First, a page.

Michael Gove Acknowledges Displaying ‘Moral Cowardice’ During the Brexit Campaign

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Michael Gove has confessed to “moral cowardice” regarding his conduct in the Brexit campaign, particularly for not informing then-Prime Minister David Cameron of his significant involvement in the Leave campaign.

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The secretary for levelling up revealed on the Political Currency podcast, co-hosted by former chancellor George Osborne and ex-Labour shadow chancellor Ed Balls, that Dominic Cummings, a key figure in the Vote Leave campaign and ex-aide to Boris Johnson, had convinced him to take on a more substantial role.

Osborne, who was firmly against Brexit, mentioned that Gove had assured Lord Cameron he wouldn’t assume a “prominent role” in the campaign, yet became one of its most visible proponents.

When questioned by Osborne about potentially deceiving Cameron, Gove refuted any betrayal but conceded, “I do think that I could have been clearer earlier. And I think that was an example of, on the one hand, cowardice on my part, moral cowardice.”

Gove acknowledged that he “went further” than anticipated in the campaign, finding himself in the forefront of television debates and political discussions as a Vote Leave spokesperson.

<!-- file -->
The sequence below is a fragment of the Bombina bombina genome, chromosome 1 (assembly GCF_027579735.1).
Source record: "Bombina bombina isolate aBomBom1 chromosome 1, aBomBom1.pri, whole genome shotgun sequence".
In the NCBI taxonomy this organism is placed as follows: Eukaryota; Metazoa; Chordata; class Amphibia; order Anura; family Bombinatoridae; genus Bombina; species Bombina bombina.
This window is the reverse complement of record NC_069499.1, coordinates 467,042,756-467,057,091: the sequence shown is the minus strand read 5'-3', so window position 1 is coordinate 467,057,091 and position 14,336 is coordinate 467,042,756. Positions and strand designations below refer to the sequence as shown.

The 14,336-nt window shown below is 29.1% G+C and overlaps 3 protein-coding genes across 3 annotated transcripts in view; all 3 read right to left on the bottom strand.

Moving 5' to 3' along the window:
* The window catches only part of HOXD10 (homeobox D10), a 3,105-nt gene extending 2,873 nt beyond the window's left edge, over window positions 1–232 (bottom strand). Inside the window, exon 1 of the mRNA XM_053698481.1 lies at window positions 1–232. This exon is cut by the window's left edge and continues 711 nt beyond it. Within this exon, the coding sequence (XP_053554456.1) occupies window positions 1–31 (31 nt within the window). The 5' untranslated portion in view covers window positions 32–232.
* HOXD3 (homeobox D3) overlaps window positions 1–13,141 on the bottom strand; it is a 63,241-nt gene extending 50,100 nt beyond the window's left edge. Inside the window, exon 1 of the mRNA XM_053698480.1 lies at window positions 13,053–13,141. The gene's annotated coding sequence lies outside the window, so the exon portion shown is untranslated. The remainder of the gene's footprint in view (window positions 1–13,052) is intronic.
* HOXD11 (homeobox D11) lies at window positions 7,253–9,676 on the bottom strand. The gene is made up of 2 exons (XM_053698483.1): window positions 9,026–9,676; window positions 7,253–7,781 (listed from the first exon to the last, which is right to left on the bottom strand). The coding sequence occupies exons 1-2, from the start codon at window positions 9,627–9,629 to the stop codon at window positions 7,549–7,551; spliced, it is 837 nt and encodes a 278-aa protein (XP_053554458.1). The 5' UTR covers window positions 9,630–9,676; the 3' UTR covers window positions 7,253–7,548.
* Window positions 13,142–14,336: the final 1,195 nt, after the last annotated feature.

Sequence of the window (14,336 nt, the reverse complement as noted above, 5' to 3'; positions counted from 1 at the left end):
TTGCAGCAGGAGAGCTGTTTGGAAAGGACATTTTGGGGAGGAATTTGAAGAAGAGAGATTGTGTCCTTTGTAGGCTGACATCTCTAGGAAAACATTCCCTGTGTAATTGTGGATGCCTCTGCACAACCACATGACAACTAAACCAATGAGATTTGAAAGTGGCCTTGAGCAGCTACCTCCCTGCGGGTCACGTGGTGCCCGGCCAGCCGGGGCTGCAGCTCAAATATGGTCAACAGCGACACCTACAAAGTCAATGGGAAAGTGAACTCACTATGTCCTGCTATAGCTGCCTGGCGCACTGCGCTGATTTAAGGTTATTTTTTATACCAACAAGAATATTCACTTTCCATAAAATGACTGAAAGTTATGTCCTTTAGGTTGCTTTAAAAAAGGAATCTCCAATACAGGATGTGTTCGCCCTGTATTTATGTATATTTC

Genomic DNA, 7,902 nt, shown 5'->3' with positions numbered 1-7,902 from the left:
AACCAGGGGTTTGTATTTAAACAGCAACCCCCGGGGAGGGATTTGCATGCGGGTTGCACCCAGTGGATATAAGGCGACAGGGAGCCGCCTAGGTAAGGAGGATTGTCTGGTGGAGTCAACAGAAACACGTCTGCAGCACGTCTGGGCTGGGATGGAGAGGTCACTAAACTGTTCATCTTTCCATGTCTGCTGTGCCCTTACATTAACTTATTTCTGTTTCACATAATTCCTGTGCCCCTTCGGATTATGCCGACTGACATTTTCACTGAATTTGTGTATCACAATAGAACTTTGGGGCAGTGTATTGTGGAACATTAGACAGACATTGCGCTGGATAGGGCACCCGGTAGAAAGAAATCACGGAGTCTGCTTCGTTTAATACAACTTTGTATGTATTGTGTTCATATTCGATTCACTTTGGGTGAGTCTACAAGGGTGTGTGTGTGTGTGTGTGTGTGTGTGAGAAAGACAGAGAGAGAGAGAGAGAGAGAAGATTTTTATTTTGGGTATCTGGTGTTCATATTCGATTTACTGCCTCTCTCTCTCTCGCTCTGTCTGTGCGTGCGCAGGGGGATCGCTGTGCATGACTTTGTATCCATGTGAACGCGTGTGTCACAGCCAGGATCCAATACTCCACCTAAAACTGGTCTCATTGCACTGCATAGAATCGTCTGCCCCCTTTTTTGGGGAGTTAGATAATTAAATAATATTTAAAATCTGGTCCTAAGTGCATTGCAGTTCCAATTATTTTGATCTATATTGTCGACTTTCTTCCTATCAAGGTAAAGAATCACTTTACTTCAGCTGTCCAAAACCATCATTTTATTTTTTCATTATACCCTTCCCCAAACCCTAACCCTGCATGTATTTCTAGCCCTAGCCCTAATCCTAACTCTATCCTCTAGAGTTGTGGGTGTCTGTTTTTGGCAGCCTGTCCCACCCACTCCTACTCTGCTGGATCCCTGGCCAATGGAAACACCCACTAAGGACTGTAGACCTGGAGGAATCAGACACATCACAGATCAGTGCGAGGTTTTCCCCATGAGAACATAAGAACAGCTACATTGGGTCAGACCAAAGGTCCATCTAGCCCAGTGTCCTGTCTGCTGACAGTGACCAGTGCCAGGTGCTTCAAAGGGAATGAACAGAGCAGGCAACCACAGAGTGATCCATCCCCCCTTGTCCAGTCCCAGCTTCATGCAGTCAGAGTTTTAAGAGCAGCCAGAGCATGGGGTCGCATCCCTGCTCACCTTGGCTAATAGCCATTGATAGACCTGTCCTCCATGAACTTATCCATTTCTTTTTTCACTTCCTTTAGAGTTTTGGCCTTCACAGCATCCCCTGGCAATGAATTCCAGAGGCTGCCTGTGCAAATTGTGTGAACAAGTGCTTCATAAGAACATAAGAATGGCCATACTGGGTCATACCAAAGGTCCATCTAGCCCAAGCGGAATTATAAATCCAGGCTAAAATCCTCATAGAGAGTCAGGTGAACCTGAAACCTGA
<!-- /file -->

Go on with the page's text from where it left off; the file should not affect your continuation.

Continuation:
Balls inquired whether Cummings’s influence contributed to Gove’s deeper involvement than initially expected. Gove admitted, “Yes,” recalling how Cummings used the threat of Nigel Farage taking a leading role and an appeal to not disappoint longtime colleagues to persuade him.

Unlike Osborne, who stayed awake to witness the referendum outcome, Gove learned of the Leave victory from his wife the following morning, leading to a sleepless night contemplating the implications for his country and career.

Reflecting on the aftermath, Gove described it as “the most traumatic day of my life,” foreseeing the detrimental impact on his political journey.

The fallout from the Brexit campaign marked the end of a close friendship between Cameron and Gove, stemming from Gove’s prominent opposition.

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